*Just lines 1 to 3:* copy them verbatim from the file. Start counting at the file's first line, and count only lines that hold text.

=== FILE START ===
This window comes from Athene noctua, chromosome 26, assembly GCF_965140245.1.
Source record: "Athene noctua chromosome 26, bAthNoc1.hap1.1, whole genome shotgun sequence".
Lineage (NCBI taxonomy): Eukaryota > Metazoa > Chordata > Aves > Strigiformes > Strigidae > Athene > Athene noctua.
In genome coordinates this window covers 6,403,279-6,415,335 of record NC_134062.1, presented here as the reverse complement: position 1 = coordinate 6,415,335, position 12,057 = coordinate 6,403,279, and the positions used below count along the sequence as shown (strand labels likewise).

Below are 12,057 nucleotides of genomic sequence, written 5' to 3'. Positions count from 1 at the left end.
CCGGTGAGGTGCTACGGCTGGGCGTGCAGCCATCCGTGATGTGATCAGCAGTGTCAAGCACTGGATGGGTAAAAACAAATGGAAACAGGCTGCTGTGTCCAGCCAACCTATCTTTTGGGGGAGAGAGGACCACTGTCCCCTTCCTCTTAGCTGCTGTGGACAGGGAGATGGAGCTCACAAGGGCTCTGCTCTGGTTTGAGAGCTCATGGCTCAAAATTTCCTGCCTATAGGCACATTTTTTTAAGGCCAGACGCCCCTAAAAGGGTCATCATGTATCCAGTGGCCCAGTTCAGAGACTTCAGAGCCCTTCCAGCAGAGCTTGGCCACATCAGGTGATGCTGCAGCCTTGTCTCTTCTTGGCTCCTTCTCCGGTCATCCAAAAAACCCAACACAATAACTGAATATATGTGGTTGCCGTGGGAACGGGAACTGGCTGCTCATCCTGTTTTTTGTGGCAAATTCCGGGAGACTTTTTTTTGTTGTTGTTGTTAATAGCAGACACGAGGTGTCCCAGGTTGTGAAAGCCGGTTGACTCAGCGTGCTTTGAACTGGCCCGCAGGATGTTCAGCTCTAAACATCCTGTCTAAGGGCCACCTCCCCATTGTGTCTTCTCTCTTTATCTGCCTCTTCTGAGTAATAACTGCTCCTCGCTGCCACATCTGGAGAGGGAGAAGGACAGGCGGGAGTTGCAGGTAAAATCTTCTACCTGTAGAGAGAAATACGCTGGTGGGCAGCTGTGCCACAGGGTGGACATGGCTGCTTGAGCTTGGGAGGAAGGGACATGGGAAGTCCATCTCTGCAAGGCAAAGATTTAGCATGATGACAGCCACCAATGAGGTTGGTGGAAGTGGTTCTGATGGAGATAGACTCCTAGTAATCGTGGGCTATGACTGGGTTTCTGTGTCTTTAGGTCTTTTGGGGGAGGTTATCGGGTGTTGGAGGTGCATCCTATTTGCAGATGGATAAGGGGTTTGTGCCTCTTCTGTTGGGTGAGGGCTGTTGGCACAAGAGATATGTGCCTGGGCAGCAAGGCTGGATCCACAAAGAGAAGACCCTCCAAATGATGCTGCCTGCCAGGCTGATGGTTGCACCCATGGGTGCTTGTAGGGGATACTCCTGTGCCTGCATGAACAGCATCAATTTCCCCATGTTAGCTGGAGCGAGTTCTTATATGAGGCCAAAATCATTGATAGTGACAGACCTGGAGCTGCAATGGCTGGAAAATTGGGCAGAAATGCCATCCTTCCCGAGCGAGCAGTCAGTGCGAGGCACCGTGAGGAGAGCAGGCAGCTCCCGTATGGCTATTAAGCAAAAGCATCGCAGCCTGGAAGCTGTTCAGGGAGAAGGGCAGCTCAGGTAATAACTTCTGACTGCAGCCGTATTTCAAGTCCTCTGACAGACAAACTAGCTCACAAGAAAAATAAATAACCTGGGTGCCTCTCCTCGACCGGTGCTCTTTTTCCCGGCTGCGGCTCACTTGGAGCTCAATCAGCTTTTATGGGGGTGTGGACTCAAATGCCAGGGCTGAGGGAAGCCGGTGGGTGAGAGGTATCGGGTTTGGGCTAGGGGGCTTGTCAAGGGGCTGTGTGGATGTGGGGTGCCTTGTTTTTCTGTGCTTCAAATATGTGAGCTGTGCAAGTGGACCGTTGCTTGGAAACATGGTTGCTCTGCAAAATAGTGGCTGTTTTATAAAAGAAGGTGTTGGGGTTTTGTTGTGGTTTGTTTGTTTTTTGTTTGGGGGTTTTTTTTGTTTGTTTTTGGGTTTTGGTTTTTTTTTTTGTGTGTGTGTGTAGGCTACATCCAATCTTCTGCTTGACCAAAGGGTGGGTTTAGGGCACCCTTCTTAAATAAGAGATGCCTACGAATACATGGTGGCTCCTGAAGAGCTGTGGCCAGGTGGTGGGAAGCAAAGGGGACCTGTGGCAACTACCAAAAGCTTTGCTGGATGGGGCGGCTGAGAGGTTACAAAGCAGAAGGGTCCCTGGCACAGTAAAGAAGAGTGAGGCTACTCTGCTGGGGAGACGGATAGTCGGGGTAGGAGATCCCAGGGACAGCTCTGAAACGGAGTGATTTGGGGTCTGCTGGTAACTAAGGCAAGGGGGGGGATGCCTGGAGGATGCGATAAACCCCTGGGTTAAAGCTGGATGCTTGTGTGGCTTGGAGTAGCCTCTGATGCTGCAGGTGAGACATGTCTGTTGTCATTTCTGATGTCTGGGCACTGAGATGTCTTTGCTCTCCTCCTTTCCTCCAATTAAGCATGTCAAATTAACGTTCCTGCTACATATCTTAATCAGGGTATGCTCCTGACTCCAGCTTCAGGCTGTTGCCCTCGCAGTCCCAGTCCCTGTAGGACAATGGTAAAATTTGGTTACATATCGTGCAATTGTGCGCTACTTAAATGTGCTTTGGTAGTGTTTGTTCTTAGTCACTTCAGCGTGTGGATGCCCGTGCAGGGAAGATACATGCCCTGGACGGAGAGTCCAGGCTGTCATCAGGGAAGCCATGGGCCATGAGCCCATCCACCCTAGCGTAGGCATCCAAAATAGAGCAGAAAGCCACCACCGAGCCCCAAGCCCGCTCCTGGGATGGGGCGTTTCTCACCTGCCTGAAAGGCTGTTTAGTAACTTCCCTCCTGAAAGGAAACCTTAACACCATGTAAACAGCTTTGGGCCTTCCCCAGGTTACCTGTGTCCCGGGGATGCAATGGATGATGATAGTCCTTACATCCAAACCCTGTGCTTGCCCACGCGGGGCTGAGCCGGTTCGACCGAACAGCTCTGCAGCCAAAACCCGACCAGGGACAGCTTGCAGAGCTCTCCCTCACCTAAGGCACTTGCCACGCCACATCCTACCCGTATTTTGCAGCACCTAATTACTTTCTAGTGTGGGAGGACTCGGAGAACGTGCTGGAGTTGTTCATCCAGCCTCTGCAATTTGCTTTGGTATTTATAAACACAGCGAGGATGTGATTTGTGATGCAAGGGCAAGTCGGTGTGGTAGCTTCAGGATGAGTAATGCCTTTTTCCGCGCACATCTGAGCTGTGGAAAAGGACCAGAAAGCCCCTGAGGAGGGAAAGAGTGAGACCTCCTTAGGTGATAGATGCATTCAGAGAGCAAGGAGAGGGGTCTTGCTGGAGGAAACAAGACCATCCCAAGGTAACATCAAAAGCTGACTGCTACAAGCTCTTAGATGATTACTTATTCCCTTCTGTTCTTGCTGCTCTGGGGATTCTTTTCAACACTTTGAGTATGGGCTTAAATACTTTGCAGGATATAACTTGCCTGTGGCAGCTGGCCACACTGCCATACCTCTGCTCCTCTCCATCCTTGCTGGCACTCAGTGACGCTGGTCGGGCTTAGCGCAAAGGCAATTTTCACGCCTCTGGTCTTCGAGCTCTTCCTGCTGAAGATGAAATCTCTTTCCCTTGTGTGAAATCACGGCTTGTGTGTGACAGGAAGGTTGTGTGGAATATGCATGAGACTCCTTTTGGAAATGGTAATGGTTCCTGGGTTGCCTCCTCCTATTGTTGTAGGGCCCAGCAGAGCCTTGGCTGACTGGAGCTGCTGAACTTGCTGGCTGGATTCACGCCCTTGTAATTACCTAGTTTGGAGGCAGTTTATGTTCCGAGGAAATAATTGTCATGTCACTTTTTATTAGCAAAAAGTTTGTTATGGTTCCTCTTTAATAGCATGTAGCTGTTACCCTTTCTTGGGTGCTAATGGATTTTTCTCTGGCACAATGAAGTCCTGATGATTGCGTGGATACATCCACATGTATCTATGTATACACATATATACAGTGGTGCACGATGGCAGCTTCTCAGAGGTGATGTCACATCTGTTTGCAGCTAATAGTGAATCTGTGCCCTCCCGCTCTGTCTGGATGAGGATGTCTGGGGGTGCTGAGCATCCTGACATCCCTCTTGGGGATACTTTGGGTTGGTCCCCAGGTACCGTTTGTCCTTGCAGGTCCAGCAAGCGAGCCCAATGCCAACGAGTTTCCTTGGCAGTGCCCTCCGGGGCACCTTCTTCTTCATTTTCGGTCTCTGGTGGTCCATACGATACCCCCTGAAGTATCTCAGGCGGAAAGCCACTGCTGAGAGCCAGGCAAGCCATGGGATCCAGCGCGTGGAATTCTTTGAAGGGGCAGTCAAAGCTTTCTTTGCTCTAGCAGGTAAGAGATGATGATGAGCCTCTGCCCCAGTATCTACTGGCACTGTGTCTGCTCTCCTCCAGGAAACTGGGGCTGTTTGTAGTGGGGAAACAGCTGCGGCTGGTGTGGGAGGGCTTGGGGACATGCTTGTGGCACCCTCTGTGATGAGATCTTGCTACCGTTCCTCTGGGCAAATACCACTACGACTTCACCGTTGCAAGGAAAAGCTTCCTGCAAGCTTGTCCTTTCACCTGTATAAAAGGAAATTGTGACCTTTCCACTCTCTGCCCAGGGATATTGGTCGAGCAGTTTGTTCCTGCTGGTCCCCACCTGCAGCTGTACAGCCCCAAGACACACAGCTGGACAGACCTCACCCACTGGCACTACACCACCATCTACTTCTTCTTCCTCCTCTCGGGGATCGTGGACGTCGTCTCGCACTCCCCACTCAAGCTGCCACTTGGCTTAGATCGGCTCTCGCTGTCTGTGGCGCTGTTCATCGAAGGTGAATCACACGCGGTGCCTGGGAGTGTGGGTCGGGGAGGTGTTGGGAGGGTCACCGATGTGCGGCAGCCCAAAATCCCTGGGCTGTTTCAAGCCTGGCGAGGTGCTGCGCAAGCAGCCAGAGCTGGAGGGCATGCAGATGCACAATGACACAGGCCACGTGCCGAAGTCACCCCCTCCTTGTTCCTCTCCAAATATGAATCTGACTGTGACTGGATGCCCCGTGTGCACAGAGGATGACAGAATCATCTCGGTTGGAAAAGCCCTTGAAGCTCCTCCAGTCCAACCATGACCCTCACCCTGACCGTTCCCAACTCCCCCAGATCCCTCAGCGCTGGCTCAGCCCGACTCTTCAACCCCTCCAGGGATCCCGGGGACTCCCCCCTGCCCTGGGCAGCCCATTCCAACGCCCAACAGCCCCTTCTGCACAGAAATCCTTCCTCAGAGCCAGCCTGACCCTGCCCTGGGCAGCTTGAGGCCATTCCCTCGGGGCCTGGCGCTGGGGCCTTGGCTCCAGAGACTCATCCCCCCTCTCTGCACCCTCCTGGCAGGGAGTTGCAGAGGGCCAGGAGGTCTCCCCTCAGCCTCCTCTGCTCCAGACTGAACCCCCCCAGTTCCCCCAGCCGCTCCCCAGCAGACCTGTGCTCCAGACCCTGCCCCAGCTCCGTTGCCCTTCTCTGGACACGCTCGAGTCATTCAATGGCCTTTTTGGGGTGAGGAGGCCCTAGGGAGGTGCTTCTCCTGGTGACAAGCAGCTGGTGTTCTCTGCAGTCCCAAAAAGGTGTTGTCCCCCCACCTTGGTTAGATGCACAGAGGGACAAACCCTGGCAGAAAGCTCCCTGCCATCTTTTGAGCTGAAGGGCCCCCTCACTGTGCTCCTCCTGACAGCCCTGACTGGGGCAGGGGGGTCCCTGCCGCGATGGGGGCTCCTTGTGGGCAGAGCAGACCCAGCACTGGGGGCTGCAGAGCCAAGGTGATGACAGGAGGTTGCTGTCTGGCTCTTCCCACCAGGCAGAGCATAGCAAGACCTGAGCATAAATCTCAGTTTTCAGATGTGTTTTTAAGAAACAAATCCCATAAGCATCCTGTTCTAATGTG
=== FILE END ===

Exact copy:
This window comes from Athene noctua, chromosome 26, assembly GCF_965140245.1.
Source record: "Athene noctua chromosome 26, bAthNoc1.hap1.1, whole genome shotgun sequence".
Lineage (NCBI taxonomy): Eukaryota > Metazoa > Chordata > Aves > Strigiformes > Strigidae > Athene > Athene noctua.